"We’ve had 10,000 dead in less than three months. It’s been very fast, very aggressive, and the massacres have been ethnically targeted because that’s the way the leadership presented it," says Wani Mathias Jumi, secretary-general of the South Sudan Law Society. "In the past there was no accountability at all, and that has been carried forward. If this country is to exist anywhere but on paper, we have to see redress this time."
South Sudan possesses other characteristics that make it suitable for ICC referral. The three-year-old country’s judicial system is still in embryonic form. No legal provision for crimes against humanity exists, and legal aid and witness protection programs have yet to be established. Judges, prosecutors, investigators, and clerks are in short supply and were often trained in the north, and so are accustomed to legal documents written in Arabic and the workings of sharia law. In South Sudan, where most inhabitants are either Christian or animist, the official language is English and the legal system is based on common law.
"Even before the latest conflict, South Sudan was struggling to cope with prosecuting ordinary crimes," says Amnesty International’s Elizabeth Ashamu Deng. "It’s clear that the normal justice system would not be able to deal with this latest challenge without significant external input." Daniel Bekele, the director of the Africa division at Human Rights Watch, describes South Sudan’s judiciary as "one of the weakest in the region," adding, "In a new country, that’s not surprising."
Always envisaged as a "court of last resort," the ICC was set up in 1998 with precisely such circumstances in mind, offering justice to people in states too fractured to deliver it themselves. South Sudan may not be a signatory to the Rome Statute that established the ICC (neither, of course, is the United States), but the U.N. Security Council can refer a situation to the ICC, thereby establishing jurisdiction.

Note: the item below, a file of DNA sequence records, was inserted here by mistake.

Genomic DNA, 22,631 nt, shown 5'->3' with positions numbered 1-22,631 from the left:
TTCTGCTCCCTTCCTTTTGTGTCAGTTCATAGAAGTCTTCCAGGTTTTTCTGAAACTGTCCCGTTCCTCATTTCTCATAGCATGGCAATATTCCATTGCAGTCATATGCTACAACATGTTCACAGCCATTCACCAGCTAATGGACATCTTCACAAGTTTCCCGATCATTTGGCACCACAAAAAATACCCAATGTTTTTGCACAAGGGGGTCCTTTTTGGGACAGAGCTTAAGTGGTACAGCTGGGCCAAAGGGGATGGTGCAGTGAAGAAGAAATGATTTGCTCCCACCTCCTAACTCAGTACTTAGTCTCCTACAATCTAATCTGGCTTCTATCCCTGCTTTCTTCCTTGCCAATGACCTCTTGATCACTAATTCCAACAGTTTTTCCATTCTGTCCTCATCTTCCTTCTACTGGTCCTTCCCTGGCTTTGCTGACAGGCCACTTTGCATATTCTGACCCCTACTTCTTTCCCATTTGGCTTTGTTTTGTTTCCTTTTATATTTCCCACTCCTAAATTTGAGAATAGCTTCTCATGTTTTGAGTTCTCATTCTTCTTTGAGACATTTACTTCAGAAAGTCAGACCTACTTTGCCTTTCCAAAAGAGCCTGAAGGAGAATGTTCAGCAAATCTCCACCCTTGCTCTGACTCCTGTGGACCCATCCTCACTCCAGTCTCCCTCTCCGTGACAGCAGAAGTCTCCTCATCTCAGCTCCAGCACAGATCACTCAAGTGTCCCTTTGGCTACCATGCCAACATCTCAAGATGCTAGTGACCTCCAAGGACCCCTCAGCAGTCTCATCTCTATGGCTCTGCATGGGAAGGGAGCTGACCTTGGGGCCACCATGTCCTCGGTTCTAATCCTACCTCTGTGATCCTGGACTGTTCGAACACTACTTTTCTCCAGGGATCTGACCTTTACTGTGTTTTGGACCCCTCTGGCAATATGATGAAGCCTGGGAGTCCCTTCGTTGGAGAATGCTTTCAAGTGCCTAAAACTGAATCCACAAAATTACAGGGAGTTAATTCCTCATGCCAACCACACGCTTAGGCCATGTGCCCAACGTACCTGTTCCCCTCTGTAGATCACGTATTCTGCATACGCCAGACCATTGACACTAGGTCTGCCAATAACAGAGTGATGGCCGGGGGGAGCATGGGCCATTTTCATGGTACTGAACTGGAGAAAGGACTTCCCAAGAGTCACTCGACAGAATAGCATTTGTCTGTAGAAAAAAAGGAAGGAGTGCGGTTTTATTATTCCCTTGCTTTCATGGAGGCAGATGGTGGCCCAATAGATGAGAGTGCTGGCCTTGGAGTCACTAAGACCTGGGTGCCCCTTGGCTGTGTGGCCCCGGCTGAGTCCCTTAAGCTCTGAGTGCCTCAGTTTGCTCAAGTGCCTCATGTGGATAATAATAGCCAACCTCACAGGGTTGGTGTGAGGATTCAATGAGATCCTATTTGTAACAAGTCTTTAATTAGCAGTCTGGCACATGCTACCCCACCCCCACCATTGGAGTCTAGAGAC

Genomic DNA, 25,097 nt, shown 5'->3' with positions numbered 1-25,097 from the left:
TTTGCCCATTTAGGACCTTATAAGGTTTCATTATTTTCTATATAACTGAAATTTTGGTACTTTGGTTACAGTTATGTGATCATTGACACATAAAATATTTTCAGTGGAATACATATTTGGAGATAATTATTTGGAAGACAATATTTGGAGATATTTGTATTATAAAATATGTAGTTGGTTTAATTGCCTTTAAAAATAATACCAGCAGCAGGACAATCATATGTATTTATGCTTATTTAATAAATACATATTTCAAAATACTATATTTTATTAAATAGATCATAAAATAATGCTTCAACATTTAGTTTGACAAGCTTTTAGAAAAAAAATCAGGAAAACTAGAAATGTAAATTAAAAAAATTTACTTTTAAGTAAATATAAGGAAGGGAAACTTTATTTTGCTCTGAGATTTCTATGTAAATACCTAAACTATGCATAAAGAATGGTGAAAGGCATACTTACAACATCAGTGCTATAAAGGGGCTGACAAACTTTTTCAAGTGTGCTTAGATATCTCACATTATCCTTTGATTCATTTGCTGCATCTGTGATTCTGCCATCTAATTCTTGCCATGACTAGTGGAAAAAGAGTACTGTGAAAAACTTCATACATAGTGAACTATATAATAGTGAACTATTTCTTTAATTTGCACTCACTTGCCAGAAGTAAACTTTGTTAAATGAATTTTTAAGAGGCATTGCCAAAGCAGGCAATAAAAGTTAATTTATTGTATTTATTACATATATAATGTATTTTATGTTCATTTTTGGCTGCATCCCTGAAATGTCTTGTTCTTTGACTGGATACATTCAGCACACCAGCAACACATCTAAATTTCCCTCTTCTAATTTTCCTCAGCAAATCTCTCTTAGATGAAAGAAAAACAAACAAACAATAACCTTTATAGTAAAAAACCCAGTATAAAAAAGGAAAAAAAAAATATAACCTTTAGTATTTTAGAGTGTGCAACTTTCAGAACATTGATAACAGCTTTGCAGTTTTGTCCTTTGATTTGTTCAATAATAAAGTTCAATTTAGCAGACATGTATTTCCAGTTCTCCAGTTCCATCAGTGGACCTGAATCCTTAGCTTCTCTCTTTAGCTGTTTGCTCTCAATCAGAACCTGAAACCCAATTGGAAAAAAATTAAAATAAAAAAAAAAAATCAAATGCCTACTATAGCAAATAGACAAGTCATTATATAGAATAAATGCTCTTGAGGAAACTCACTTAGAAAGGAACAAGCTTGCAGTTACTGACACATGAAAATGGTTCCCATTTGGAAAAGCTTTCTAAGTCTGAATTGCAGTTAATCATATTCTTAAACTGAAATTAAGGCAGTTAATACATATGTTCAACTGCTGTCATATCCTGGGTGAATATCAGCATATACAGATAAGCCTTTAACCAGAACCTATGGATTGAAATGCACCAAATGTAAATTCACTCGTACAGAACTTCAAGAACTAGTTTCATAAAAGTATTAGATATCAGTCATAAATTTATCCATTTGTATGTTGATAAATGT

Yet in spite of South Sudan’s apparently meeting many ICC criteria, leading human rights and policy advocacy groups are skirting calls for the court’s involvement. Human Rights Watch says it is still assessing the situation. The International Crisis Group is calling instead for a tribunal on the lines of that staged in Sierra Leone after its civil war. Amnesty International, for its part, says it is waiting on the final recommendations of the Commission of Inquiry on South Sudan, set up by the African Union.
This wariness is rooted in recent, scarring experience. Shocked human rights groups are still digesting the African Union’s decision to rally behind Kenyatta and Ruto, accused by the ICC of organizing the violence that claimed more than 1,000 lives in the wake of Kenya’s 2007 elections and nearly tore the country apart. The African Union’s hostile stance successfully branded the ICC across the continent as a racist institution, fixated with prosecuting African leaders.
"The ICC has, unfortunately, become a toxic brand in much of Africa," says John Ryle, of the Rift Valley Institute think tank. "This is due to the ineptitude of its former chief prosecutor, Luis Moreno Ocampo, and to the skillful political maneuverings of a number of ICC indictees, who have managed to represent the court as an instrument of Western intervention in the affairs of sovereign nations. The vulnerability of the ICC to this backlash has been a blow for African civil society activists who seek justice and accountability from their leaders."